The fun part about covering sports is that you never know what your fate will be on a given day. For instance, you may stand for nearly seven hours in the cold to broadcast Columbia baseball’s wildly entertaining sweep of the Fighting “Call Me Maybes” of Harvard. But the truly memorable experiences were not about what took place on the field. Here are some of those short stories that took place during my travels to the various venues I described last week.
Robertson Field, New York: April 2011
The skies opened up during the nightcap of a doubleheader. I went into the press box to take cover, and the umpires followed suit. Since the game was a blowout, the umpires wanted to get home in a hurry, but they had no idea how to end the game. It took several phone calls to figure out that they needed to wait half an hour before they could formally call it. In the meantime, the umpires inundated me with—let’s just say—personal questions, as they tried to act like fellow college first-years. I now completely understand why head coach Brett Boretti goes on the occasional five-minute tirade after a poorly judged call.
Levien Gymnasium, New York: February 2012
While broadcasting a women’s basketball game, a ball went whizzing by my head. The haunting memory from my ninth-grade gym class surfaced when I took an unexpected ball to the face. Instead of evoking sympathy, my fears caused the referee standing in front of us (who overheard my anecdote) to burst out laughing. She did give me a fist bump before resuming her duties, though.
White River Junction, Vermont: October 2013
There were literally no eating establishments in the immediate area of our hotel, so we ordered food from New Hampshire and then paid a special across-state tax. Still, that was more pleasant than our next trip to Dartmouth…
Vermont/New Hampshire wilderness: February 2014
Running out of gas, we turned off the main roadway to find a gas station, but took a wrong turn and ended up in—well, it wasn’t New York City. We were probably a minute away from being stranded in icy, pitch-black, scenic New Hampshire. Fortunately, we escaped a near certain crisis and arrived late to the men’s basketball game for the only time throughout my travels. (Alex Rosenberg had a near perfect game, which made us soon forget of our troubles, as well.)
Ithaca, New York: November 2013
We decided to leave Ithaca’s hottest nightclub—Applebee’s—to watch men’s basketball take on Michigan State from the vaunted Ithaca Econo Lodge. Great decision—it allowed us to take a sufficient number of screenshots of a bewildered Tom Izzo.
Newman Arena, Ithaca: January 2014
On my next trip to Cornell, I was able to witness a men’s basketball victory. But when leaving the building, Cornell’s mascot (a brown bear, of course) gave me a high five. I turned around and asked why he was so happy after a loss. I received undoubtedly the nastiest glare possible from a mascot ever—and his eyes were obviously covered.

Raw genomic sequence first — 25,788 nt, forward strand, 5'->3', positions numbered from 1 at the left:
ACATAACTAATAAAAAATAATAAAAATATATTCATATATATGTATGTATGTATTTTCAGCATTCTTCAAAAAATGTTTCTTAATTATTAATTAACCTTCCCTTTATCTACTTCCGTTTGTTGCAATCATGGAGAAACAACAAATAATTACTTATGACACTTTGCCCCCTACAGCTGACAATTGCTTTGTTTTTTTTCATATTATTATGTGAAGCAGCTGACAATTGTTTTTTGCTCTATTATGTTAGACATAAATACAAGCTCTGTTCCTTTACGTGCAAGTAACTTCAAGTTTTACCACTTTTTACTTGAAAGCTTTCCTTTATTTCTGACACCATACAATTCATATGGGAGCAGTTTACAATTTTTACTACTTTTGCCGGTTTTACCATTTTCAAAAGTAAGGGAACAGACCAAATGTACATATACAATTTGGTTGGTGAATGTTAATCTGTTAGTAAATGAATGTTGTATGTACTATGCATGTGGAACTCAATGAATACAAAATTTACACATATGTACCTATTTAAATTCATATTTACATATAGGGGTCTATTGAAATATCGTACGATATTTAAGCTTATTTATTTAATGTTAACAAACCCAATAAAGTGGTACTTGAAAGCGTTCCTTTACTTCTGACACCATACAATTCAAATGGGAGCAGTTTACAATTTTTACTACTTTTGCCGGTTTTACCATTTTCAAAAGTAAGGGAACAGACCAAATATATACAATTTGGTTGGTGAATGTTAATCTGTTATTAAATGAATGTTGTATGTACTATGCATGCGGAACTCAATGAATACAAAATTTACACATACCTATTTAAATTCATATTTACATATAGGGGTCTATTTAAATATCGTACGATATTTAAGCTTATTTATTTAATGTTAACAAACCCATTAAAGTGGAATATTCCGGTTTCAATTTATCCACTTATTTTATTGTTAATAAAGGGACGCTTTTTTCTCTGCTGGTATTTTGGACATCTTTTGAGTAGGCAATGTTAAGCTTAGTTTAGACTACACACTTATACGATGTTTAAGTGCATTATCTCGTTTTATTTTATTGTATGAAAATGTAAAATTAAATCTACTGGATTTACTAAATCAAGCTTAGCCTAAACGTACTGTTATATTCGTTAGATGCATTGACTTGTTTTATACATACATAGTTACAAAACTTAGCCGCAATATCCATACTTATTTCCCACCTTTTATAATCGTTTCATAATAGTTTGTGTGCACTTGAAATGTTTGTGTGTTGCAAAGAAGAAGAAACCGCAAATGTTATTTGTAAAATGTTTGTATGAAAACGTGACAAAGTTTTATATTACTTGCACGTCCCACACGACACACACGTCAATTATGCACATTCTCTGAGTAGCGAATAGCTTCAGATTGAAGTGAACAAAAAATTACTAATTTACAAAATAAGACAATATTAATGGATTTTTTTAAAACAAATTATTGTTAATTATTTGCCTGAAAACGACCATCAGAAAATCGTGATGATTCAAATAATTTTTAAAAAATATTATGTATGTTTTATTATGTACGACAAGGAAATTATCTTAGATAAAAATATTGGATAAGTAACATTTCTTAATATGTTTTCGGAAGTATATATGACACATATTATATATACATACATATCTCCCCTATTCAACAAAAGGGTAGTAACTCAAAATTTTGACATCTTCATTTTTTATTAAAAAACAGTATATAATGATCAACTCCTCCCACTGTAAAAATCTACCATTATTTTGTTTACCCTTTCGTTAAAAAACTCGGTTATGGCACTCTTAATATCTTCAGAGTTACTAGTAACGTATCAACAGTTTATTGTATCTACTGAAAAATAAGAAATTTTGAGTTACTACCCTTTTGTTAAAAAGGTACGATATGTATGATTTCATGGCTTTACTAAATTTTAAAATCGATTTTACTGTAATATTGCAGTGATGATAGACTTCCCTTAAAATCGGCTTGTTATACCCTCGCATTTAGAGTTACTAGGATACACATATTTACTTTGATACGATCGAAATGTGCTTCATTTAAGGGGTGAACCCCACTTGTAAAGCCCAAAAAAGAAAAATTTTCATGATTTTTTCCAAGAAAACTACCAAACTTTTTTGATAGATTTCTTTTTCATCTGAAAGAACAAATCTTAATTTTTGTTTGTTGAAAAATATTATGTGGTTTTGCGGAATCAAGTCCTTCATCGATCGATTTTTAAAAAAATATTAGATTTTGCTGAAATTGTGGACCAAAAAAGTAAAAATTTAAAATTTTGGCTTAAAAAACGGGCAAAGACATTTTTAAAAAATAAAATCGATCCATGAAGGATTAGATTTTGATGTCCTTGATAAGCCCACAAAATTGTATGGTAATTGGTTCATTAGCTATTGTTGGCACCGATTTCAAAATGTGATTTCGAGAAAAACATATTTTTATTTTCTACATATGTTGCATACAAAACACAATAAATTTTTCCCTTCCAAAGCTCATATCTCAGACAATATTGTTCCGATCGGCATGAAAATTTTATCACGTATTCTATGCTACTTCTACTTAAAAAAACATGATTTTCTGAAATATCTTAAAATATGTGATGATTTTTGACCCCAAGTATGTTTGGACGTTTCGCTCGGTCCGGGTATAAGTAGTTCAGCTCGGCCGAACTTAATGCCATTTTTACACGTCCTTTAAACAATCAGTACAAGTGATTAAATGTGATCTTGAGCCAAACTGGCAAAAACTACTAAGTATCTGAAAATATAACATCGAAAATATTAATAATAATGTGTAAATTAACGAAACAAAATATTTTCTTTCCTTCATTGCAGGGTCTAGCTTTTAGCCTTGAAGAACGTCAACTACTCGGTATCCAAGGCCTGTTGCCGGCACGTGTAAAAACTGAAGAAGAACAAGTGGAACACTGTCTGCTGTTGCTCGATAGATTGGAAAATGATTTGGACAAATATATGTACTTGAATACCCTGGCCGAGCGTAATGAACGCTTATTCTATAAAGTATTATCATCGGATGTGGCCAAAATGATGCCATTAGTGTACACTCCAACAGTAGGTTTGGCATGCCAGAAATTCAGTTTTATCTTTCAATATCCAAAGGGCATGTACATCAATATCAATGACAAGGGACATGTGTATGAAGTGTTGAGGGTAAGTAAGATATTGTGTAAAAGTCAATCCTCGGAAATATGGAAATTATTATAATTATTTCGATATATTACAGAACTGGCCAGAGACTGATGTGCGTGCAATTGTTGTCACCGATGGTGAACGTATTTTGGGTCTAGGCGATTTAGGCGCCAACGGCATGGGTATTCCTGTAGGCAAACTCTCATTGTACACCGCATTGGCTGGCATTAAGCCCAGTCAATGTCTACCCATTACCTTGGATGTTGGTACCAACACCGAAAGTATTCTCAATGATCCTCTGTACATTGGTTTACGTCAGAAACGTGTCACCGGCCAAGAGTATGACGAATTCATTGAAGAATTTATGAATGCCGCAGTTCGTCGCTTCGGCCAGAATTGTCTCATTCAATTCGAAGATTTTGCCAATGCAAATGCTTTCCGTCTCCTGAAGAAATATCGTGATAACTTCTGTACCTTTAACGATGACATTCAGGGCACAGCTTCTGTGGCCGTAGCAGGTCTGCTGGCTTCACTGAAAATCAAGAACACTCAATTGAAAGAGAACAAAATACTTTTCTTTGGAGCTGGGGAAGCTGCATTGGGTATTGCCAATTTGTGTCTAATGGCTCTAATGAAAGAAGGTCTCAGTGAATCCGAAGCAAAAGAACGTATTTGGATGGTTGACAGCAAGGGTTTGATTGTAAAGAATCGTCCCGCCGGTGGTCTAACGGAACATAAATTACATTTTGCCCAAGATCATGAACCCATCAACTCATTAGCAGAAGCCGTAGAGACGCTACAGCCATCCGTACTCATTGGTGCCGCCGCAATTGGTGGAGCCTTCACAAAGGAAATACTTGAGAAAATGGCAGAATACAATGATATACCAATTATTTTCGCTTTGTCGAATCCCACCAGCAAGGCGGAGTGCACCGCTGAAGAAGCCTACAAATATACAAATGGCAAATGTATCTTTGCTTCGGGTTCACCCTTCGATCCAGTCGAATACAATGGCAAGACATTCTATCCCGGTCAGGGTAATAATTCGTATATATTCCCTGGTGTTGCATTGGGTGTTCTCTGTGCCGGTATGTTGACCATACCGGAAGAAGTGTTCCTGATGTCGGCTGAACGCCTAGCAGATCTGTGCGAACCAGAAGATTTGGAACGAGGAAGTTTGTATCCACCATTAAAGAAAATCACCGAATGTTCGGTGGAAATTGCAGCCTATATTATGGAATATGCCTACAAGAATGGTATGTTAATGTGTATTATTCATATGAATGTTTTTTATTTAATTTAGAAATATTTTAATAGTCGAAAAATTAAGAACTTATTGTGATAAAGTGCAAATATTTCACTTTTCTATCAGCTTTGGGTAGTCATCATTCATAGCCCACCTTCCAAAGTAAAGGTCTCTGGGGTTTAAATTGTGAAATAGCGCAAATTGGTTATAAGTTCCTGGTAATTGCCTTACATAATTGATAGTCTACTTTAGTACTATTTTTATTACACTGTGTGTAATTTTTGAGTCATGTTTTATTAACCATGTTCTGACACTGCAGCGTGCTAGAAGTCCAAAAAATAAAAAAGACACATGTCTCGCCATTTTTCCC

New Jersey Turnpike: April 2014
The bus driver was pulled over for “speeding,” leading to a delay of nearly an hour. (He was not speeding. And even if he were guilty, who could blame him for trying to escape Jersey as fast as possible?) Luckily, Columbia supplied a fan bus to the Gehrig Division playoff the following weekend.
Rupp Arena, Lexington, Kentucky: December 2014
We planned to get to Lexington several hours before game time to check out the area. However, our connecting flight was canceled for absolutely no reason, which thwarted that plan. But our taxi driver from the airport assured us that the most popular tourist attractions were “either horses or bourbon.” We managed to walk around a little bit before entering Rupp Arena, confirming that there wasn’t much to do except to take in the great stage for college basketball. Our second cab driver of the day just happened to be Joe Cowley, a former major league pitcher who once threw a no-hitter. He told us he was fortunate not to take either of the bets he was offered before the game—would Columbia have 20 points at the half, and would the Lions lose by at least 30? He explained that he no longer followed baseball, but still harbored a dislike for Phillies fans. He also casually saved a car from driving right into oncoming traffic.
Boston, Massachusetts: February 2015
Countless feet of snow on the ground combined with rush hour on a Friday resulted in the worst traffic that our cab driver had “evah” seen in Boston. We somehow managed to escape to Dartmouth and then return home the next day despite a snowstorm striking the East Coast.
New Haven, Connecticut: February 2015
This was my most enjoyable weekend covering Columbia, as men’s basketball pulled off its first Ivy road sweep in seven years. It even concluded miraculously. Our ruthless cab driver plowed through a snowstorm, and we sprinted through New Haven Union Station to make our train by seconds.
The Palestra, Philadelphia: March 2015
There may have been over 5,000 people in attendance for the Harvard-Yale Ivy playoff at the Palestra, but I was certainly the only person to watch the previous week’s Harvard-Yale showdown from the Palestra (via my computer).
Every return to New York City from lesser destinations: 2011-15
It is always the best experience, because whether the Lions won or lost—we all win in the end.
Ryan Young is a Columbia College senior majoring in economics-statistics. He is the sports director for WKCR. Roar Ryan Roar runs biweekly.